How to Erase Installed Maps on a Garmin Nuvi
By Dan Ketchum
Updated September 29, 2017
Nowadays, when we think "GPS" we think "smartphone," but millions of drivers worldwide still rely on Garmin's expansive line of GPS devices – after all, the company sold 100 million products between 1989 and 2012 alone. Among that hundred mil, the Nuvi served as Garmin's iconic workhorse, but when it comes to storage – even on high-end models like the $250 Nuvi 2559LMT – your maps are at the mercy of limited onboard memory or your own optional SD card (sold separately, of course). Luckily, if you've still got a Nuvi, you've still got options – with a USB cable and a computer, your Nuvi offers a few ways to free up space for updates or for all-new map regions before you set out on your next GPS-assisted adventure.
From Your Nuvi
Most Nuvi models – such as those in series 30 through 60 – include a USB cable out of the box. To get started with file and map data management, plug the small end of the cable into the respective port on your Garmin, and the larger end into the USB port on your PC or Mac. Your device will show up onscreen as a removable drive on Windows' My Computer, or as a mounted volume on your Mac.
Open that drive or volume to take a look at the data stored on your GPS, including map data. Select the map in question and press the "Delete" key – or, on a Windows PC, right click and choose "Delete" from the menu – to erase the map from your device's internal storage. Before you bust out the figurative eraser, though, make sure that you know the purpose of the file you're deleting. For instance, .kml and .kmz files are custom maps, .loc files are GPS locations, .gpx files are GPS Exchange Format items and .gbd files are parts of the Garmin GPS Database. Keep your deletions limited to maps only, otherwise you might end up removing important system files.
When you're done cleaning house, select "Safely Remove Hardware" from the Windows system tray and choose your Nuvi from the menu or drag the volume icon into the trash on your Mac before unplugging the USB cable.
From Your Computer
If your Nuvi's maps are hogging space on your home computer, getting rid of them is a fairly straightforward process once you know the ropes.
On a Windows PC, press the Windows Key and "R" simultaneously to open the "Run" menu, then type "appwiz.cpl" into the blank field and click the "OK" button. This reveals any maps currently stored on your computer – just right-click the maps you want to remove and choose "Uninstall" to clear up some space.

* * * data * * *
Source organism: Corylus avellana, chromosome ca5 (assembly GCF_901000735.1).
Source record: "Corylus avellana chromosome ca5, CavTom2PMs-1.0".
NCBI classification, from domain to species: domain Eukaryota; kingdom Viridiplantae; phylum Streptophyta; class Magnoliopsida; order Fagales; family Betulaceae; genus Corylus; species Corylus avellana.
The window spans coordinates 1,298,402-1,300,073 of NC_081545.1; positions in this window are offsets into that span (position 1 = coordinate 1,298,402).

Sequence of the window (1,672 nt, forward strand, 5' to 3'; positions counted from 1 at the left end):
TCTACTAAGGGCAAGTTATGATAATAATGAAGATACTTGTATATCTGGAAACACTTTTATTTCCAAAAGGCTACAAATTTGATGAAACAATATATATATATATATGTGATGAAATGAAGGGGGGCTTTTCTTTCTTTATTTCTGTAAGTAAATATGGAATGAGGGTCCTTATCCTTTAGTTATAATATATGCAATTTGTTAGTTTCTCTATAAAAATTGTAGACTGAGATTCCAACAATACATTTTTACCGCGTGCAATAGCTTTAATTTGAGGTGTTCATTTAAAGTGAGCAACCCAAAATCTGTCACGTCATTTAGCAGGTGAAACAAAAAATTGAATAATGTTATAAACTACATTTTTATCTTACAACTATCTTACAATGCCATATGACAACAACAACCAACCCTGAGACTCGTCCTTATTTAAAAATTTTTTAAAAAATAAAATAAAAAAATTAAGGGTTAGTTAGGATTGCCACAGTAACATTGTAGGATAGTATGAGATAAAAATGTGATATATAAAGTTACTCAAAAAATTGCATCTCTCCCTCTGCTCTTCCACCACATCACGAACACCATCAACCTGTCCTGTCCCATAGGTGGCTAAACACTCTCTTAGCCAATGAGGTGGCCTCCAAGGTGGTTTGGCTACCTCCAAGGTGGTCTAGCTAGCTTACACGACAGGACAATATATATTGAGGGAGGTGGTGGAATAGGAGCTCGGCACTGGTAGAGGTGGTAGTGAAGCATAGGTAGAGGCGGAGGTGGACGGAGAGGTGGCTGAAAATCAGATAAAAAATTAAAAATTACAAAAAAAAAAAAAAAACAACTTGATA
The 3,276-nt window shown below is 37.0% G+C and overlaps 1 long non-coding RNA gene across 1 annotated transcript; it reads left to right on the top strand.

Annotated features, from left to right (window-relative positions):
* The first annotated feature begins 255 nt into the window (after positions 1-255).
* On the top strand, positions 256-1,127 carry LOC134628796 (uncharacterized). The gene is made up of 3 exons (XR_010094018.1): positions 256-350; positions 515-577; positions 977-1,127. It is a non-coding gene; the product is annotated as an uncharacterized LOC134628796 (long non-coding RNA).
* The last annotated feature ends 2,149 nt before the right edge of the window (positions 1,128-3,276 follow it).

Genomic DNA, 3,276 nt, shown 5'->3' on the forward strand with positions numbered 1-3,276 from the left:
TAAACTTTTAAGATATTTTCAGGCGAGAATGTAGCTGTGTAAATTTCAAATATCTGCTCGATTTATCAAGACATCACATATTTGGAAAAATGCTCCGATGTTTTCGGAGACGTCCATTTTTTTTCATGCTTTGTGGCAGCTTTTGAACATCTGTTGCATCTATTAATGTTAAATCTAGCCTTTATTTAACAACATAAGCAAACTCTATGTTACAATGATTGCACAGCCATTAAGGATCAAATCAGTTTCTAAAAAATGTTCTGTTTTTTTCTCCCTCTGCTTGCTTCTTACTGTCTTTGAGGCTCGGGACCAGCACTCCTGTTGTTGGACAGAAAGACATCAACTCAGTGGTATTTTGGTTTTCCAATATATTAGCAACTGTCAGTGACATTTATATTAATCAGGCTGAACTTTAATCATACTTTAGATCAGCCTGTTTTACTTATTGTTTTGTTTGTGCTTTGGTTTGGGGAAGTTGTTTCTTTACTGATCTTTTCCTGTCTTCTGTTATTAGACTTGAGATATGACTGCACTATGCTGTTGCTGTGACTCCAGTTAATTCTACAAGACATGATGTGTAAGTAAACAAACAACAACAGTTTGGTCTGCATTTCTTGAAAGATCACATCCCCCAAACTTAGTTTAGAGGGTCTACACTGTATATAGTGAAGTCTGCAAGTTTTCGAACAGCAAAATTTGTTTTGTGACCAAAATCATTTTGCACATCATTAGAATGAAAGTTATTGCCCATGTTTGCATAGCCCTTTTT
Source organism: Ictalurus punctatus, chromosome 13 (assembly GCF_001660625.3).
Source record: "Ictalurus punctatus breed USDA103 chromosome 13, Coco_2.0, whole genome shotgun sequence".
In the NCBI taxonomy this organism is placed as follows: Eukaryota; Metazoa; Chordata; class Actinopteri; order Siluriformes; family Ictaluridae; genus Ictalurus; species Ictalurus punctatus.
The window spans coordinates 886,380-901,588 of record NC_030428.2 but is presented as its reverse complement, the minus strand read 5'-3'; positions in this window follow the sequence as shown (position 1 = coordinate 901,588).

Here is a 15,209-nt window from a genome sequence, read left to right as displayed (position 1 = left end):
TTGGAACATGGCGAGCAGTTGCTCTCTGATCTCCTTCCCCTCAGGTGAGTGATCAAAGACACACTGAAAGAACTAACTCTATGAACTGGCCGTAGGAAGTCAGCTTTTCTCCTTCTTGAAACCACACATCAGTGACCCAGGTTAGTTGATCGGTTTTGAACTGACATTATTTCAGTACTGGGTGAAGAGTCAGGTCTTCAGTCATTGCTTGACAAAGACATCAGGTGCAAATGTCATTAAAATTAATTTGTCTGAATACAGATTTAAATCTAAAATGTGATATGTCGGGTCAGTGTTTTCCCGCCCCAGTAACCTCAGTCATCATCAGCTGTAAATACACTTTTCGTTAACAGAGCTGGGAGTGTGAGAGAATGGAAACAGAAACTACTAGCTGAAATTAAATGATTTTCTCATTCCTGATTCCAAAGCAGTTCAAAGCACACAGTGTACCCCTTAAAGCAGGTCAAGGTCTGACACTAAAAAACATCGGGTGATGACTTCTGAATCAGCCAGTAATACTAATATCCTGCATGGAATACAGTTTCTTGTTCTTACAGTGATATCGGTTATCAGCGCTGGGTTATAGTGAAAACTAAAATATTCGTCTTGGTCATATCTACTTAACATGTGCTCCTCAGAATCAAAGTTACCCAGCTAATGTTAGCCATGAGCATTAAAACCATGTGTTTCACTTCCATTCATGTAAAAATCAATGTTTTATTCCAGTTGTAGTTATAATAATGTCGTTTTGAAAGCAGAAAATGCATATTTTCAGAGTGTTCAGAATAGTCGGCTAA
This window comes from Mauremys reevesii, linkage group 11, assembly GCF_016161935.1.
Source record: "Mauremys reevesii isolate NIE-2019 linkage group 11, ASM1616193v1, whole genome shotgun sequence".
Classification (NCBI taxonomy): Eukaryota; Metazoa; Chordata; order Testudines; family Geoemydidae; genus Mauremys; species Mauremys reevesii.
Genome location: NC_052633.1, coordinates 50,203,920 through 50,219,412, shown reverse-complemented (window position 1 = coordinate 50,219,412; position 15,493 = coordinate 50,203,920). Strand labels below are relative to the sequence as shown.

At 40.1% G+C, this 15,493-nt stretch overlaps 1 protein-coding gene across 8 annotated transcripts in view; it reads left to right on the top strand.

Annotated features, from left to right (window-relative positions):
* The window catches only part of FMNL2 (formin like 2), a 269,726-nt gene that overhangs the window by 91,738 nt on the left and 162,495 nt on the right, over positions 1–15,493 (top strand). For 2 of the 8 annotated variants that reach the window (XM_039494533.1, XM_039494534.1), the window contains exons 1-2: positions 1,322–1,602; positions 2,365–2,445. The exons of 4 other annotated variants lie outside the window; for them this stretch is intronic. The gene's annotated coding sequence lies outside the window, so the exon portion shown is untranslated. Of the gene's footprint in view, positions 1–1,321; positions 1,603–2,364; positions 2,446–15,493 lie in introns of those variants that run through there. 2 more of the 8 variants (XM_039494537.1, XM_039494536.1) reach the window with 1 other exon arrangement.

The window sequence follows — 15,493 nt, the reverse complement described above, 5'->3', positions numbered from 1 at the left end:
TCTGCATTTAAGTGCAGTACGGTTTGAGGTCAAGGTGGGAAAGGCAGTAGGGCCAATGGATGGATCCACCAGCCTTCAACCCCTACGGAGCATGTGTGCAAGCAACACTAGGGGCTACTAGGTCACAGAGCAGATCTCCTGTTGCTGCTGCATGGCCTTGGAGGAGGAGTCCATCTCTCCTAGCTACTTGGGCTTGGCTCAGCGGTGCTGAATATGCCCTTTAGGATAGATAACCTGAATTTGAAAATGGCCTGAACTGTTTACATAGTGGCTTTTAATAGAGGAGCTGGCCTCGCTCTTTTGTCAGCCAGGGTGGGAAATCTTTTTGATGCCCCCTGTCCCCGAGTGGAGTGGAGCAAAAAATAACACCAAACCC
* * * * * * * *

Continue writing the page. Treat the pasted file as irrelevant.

For Mac users, open the Finder, then Applications and Garmin MapManager. Click on the map you wish to uninstall, then click the gear icon in the lower left corner and choose "Delete Map." When the pop-up window appears, click "Delete" again and say good-bye to the map in question.
More to Know
From car-specific models that cater to Fords, Volvos, Nissans and more to a whole spectrum of entry-level and tech-head-oriented products, Garmin offered more than 200 Nuvi models during the device's lifespan. As such, the specifics and quirks of your Nuvi's operation may vary from model to model.
Though the general process for map removal remains pretty consistent across models, it's always safest (and usually smoothest) to consult your owner's manual before setting out. If you've lost your Nuvi's paper manual in the black hole of the junk drawer, fear not – Garmin.com still hosts a massive database of digital manuals. From the home page, use the search function to enter your Nuvi's model number, then click on the device you want and choose "Manuals" under the "Related" section to download the full manual.
- Many installed map files are called "gmapsupp.img."
- If you could not find the "Map" folder and had to open the "Garmin" folder, this means you are using an older Nuvi model. Only delete the "gmapsupp.img" file to prevent deleting pre-loaded map data from the device.
- Do not delete the "gmapbmap.img" file. This is the file containing your preloaded maps.
Dan's tech experience includes work in the promotional and creative side of video gaming (with companies like 2K, Rockstar Games and Take-Two Interactive), as well as feature film post-production and graphic design. As a writer, he's contributed to Techwalla, Verizon, Samsung, Asus, Sharp, GeeksOn, Canon, Panasonic, Linksys and more.